The vocals on ‘Givin It Up’ was what first caught my attention, especially the switch up half way through, but the video deserves much more praise. The lyrics like in any song are up to interpretation, but the video solidifies the story with a well-played twist.
Also, thanks goes to Lancelot for the crafty piano work. Another song to add to our playlist of 2014’s piano players (should be out soon).
Electronic is overtaking the industry and has done the same on this blog more & more each year. Our list of electronic music is so massive this year we split it in two.
First up is our best electro soul of 2013 that ranges from funk & jazz to R&B & dubstep (melodic dubstep). We weren’t sure if we wanted to include the remixes from our last list, 2013’s Top Remixes, but there is just as much soul in the remixes as any of the originals. Make sure to play through all 25, it’s got a good ebb and flow to it.
Also, stay tuned for our next list in electro: electronic dance music – and not that bullshit shit.
I may only love about a minute of this song, but I’ve been playing it not stop for the last two days. The build on ‘My Love’ lasts about 30 seconds and is an anthem in its own right, but the breakdown like Panda’s “In Your Eyes” lacks in such inspiration. The deep house interludes are just too sedating for such an upbeat vibe brought on by Jess Glynne. I need a radio edit or something.
I thought Shy Girls would’ve had girls in it, but his voice is lovely enough. Plus, I’ve had my fair share of females this year, as you’ll soon see (best of 2013 list).
For the remix, Saux gets on this, making ‘When I Say I Love U’ feel like a symbolic day dream you can only picture in the movies. Really brings out those MJ highs Shy Girls breathe out.
Panda’s new delight is a big house beat that brings one of the best builds of the year. So good the drop couldn’t keep up. Unlike their ‘Eighty Nine‘ track, which was done so damn different. Both tracks are recommended with headphones, as per usual, but more especially.
Love it when a good remix introduces me to a good original. Cherokee makes a smooth house mix with Darianna and FKJ tops it off subtly with an abstract, tuned up remix. Both are a pleasure to listen to simply because of Darianna’s voice. Once again I hope a vocalist like her keeps with the pace in pairing up with producers like these two.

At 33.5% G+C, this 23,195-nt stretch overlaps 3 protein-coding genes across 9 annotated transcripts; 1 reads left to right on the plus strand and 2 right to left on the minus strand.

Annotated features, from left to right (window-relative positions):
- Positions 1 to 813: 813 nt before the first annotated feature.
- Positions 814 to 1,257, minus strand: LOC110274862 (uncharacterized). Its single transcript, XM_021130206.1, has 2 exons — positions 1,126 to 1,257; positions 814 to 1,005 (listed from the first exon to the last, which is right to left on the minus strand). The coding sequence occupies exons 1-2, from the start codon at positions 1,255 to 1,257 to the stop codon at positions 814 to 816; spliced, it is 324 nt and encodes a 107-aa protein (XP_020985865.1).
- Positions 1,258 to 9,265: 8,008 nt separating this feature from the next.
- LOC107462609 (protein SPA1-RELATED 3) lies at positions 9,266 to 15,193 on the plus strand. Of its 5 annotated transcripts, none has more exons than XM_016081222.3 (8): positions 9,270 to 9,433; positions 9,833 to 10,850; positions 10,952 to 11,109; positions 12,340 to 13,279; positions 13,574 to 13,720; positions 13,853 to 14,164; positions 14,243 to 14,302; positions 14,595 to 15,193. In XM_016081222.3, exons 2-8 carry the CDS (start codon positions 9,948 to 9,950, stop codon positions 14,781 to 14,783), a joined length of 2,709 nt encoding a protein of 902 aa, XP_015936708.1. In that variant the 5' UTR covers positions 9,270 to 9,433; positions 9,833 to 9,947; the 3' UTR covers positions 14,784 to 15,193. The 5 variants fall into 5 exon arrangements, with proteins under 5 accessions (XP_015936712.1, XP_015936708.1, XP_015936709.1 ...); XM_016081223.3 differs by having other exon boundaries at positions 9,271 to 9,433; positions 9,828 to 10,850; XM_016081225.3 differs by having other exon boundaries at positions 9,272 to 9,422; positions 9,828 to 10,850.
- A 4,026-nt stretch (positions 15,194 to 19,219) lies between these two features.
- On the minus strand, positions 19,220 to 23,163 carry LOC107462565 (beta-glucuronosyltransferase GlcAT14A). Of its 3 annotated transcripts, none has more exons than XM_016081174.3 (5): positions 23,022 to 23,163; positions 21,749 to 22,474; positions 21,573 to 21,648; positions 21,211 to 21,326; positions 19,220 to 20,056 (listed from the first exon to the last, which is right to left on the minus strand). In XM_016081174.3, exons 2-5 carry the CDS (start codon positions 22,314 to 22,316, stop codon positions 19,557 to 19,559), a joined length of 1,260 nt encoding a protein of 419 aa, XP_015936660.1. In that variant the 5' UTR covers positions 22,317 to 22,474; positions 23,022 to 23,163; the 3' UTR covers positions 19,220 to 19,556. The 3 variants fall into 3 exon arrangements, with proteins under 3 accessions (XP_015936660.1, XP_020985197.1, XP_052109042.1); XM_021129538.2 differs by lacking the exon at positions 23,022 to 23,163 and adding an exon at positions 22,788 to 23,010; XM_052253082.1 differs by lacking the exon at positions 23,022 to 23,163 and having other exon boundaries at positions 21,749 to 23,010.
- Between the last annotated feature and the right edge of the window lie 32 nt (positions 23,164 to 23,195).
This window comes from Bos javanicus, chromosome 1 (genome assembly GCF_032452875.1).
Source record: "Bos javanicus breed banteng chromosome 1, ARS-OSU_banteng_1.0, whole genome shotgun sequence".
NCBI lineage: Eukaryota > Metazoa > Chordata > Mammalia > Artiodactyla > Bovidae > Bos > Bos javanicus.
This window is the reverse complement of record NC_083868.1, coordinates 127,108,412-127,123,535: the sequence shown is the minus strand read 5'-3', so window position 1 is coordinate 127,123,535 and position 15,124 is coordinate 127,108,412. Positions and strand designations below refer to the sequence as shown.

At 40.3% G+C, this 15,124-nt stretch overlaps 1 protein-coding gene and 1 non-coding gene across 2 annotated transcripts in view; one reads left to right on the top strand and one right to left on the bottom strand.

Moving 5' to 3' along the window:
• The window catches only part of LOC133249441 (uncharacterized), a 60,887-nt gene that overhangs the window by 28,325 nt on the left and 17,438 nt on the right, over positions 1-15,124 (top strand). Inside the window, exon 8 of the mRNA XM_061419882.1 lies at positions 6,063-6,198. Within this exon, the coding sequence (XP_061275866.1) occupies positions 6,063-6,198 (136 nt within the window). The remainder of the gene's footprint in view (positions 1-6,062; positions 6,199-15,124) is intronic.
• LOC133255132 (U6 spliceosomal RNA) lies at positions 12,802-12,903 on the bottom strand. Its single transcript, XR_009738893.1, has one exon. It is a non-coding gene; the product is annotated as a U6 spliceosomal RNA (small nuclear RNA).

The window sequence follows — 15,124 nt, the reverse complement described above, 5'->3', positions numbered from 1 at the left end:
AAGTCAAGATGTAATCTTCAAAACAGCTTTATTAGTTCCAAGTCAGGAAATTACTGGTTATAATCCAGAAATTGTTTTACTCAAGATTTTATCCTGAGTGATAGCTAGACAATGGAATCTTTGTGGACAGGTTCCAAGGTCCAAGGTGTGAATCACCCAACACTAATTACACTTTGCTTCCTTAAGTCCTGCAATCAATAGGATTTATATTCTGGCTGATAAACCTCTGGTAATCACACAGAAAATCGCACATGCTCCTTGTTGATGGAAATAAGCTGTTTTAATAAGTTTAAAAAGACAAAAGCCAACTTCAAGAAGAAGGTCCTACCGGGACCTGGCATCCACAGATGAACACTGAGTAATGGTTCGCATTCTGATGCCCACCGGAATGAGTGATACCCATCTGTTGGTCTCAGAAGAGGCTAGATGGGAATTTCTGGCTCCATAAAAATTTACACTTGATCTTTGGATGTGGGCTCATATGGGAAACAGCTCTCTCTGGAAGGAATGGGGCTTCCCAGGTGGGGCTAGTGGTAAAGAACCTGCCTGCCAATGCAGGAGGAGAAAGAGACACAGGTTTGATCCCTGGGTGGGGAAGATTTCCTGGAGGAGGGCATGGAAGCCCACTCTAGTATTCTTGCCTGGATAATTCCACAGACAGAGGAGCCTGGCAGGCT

Well if I do say so myself Sam Smith almost sounds as pretty as Prince. And along with Disclosure’s unconventional electro wobbles, this makes for some progressive electro soul music. Not only that but Nile Rodgers features on the track and damn does his melody run through. ‘Together’ might come in a little short at just over two minutes, but a whole lotta different styles of soul are packed in.
I just caught Rolling Stones ‘Rocker vs DJ’ short (seen below) and as true as mainstream EDM may be “shooting shit into our eardrums,” there’s no doubt electronic is the future. Electro music is as much a genre as it is an expansion of what constitutes music, for better or worse. But like I’ve said before, anything emerging is gonna have its over flow of shit. It’s up to music influencers to set the tide straight.
Joel Compass’ ‘Run’ is a thing of the past, it sounds right from the 90’s. But Joel has a way with the chorus and Armeria mixes it into a groove pop beat that many would call house or whatever subgenre. Labels are a tainted bitch, but serve their purpose.
I get the pleasure of seeing Mr. Rathsman tonight at Mighty in San Francisco along with the rest of the French Express label. The label houses some of my favorite funk & disco acts, including my very favorite, the headliner Moon Boots. I’ve been all over Moon Boots for a few years now, but this is my first taste of Rathsman with his ‘Feel What I Feel’ track. I’m sure I’ll be feeling whatever they put on tonight.
I’ve been following Jason Burns for a bit now and when I heard he teamed up with the lovely Jessie Andrews for a Drake retake I knew it had either bad or good written all over it – Drake is usually a big hit or miss for me. Thankfully though Drake has nothing to do with this, except in name and album art. His vocals have been completely removed. However, Sampha’s backup vocals are provided throughout and make this one beautiful deep house melt.